As part of your work, sometimes you can write something more complicated than simple mail.
Writing can sometimes be incredibly difficult, especially if you feel it’s something you’re not very good at. I bet most of you probably have no idea where to start.
The following tips could make the process easier.
Step 1: Understanding the Intent
What is the purpose of your writing?
Let’s say you’re working on a leaflet for the company. So you are trying:
- Be aware of a problem?
- Do you want to encourage citizens to attend a meeting?
- To convince people to sign a petition?
- … or something completely different?
If it is not clear to you what your writing is, then find someone who will help you clarify it. Don’t accept answers like “hmm, we need a flyer” or “our company needs a blog”. Get a clear sense of what your goal is.
Even with a simple task, it’s worthwhile writing a few words on paper and summarizing your intention:
- I’m writing this mail to ask for references.
- I am writing this leaflet because I want to inform the public about a better product on the market.
Step 2: Get to know your audience
Who will read what you write?
The way you write must be tailored to the reader. For example, if you are writing some software instructions for use inside your computer firm, you probably won’t have to break down all the technical terms, your colleagues will understand them. However, if you write a guide for your client, it is a good idea to avoid technical jargon.
Your audience could be:
- college or barely literate
- very young or very old
- perceive or oppose your message
- field experts or complete beginners
Your audience’s needs will affect all aspects of your writing: length, style, content, and even presentation.
Once you are aware of your audience and intent, you can move to the writing itself.
Step 3: Make your outline
Talk to a professional writer or writer and they will almost certainly tell you that the curriculum is a complete foundation before you start – especially for larger projects.
The outline will help you to better organize your thoughts before you begin and are a great way to become more productive. It makes the whole writing process much easier and gives you a certain framework in which to move.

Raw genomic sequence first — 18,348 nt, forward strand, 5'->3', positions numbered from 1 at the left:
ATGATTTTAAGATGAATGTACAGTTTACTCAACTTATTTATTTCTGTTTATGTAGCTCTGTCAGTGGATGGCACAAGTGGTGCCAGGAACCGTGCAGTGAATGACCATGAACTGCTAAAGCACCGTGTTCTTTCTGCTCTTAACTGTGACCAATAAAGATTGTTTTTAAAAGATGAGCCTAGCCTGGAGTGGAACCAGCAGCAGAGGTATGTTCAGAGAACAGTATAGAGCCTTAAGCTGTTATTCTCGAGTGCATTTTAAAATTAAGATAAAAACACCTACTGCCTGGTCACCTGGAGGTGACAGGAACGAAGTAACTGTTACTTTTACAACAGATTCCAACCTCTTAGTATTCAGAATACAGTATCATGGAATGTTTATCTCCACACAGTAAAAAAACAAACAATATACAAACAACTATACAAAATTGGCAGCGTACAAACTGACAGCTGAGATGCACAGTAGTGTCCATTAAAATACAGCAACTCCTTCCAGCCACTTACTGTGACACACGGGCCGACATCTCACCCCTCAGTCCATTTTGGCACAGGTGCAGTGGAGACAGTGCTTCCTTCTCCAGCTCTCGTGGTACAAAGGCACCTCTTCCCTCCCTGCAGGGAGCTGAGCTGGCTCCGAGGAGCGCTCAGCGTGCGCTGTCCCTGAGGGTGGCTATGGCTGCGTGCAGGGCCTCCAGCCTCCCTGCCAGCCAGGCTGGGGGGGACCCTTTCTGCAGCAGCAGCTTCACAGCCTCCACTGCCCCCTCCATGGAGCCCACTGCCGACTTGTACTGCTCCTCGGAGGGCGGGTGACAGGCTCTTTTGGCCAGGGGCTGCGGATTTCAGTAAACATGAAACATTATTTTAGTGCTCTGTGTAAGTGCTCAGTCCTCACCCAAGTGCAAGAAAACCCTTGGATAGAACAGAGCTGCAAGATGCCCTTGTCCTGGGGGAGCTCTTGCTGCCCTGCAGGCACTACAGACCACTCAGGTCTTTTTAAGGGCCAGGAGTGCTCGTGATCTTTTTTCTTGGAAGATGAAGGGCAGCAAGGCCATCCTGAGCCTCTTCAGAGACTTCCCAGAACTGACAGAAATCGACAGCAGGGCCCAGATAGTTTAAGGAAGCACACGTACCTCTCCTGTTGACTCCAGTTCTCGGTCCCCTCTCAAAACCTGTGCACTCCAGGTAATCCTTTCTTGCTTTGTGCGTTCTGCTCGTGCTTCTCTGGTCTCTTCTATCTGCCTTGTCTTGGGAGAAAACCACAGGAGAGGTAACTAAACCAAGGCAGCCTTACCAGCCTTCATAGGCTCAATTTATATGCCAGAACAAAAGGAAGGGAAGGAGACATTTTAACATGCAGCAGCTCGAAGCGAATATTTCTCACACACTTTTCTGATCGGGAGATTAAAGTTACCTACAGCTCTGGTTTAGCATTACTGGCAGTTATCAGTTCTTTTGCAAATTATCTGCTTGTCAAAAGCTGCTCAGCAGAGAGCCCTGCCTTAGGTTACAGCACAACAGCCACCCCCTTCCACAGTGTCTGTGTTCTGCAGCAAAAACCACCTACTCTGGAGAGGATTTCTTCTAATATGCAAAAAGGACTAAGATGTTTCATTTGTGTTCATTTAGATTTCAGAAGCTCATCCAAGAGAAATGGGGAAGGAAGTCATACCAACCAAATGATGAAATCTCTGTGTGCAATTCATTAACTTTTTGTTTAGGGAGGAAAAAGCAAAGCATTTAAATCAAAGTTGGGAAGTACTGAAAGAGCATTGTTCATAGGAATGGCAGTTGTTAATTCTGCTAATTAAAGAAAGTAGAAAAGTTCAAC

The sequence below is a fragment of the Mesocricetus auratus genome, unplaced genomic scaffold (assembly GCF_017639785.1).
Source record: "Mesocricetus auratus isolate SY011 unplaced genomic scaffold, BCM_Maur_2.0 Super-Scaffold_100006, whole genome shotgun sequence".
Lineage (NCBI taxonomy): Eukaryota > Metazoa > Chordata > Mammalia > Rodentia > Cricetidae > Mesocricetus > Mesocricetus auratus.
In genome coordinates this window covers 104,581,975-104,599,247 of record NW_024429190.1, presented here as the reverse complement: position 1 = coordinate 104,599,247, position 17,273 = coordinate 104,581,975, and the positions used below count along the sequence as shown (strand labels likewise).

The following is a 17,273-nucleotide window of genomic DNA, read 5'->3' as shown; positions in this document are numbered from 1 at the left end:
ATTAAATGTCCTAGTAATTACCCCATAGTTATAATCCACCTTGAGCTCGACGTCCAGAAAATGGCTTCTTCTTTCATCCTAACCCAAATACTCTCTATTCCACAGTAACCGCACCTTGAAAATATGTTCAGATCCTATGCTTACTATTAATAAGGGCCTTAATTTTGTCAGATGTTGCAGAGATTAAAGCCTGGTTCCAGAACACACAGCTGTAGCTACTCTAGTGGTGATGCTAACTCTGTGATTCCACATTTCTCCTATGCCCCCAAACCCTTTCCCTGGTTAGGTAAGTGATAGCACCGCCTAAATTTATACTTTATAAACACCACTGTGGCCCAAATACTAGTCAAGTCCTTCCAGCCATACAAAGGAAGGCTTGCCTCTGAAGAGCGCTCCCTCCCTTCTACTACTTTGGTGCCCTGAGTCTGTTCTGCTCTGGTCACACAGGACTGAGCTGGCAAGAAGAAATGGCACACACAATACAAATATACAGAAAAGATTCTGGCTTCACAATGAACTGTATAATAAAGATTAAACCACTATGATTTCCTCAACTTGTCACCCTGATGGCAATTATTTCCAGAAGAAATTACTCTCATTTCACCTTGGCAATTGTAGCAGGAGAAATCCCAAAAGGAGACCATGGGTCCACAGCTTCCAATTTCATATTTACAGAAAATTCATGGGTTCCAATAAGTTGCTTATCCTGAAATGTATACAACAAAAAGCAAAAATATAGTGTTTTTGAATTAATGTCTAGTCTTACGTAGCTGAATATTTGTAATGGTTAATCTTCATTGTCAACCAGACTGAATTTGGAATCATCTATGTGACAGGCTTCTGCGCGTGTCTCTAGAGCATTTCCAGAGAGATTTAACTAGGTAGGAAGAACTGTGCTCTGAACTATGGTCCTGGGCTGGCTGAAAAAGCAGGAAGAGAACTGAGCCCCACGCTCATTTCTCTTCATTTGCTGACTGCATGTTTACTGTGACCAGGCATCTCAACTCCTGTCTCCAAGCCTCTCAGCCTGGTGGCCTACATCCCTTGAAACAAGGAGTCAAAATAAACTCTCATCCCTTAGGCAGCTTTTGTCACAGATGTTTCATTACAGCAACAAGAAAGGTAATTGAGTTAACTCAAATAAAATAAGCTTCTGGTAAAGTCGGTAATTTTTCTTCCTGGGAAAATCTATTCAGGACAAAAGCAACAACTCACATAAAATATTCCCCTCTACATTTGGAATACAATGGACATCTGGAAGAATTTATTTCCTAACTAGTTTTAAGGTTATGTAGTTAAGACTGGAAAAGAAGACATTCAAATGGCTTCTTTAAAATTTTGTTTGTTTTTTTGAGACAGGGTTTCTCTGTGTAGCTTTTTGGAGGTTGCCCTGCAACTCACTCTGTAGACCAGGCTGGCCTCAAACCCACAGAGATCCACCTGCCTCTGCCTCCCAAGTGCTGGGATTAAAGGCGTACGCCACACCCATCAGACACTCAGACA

If you are having problems creating a curriculum, please ask the following questions:
(Of course, you don’t necessarily need all of them in your curriculum.)
The curriculum is useful even for shorter texts. Let’s say you are going to write a short text in a leaflet to alert residents to use recycling resources. Your outline might look like this:
Explain where residents can recycle.
Remind them why recycling matters, give them some specific statistics.
Tell them who they can contact for more details.
Step 4: Start typing
For most people it is a very tough nut! You probably feel that your mind is empty and you can only kill a few sentences in hours.
However, it may not be difficult. Remember, writing is just a form of communication – like talking. And remember that you can always go back and change what you have written.
Imagine talking to someone in your chosen audience – probably one of your customers. How would you comment? What words would you use?
If you’re still having trouble running, try setting a time limit. Find out how much you can write in half an hour. Often times the most difficult part is (and, yes, professionals have a problem with that too).
Step 5: Edit your first concept
Nobody writes anything for the first time perfectly. Your concept will need some adjustments.
When you browse your text, don’t just look for grammatical errors, but look at the text as a whole.
- Is there something missing?
- Is there anything redundant there?
- Are all my sentences comprehensible?
- Have I used any words that aren’t suitable for my audience?
It is also good to ask someone to read the article after you. Maybe he’ll be able to spot places that will be confusing for him or the mistakes you’ve overlooked.
And that is all!
Now you should be able to write long enough text that will be worth it.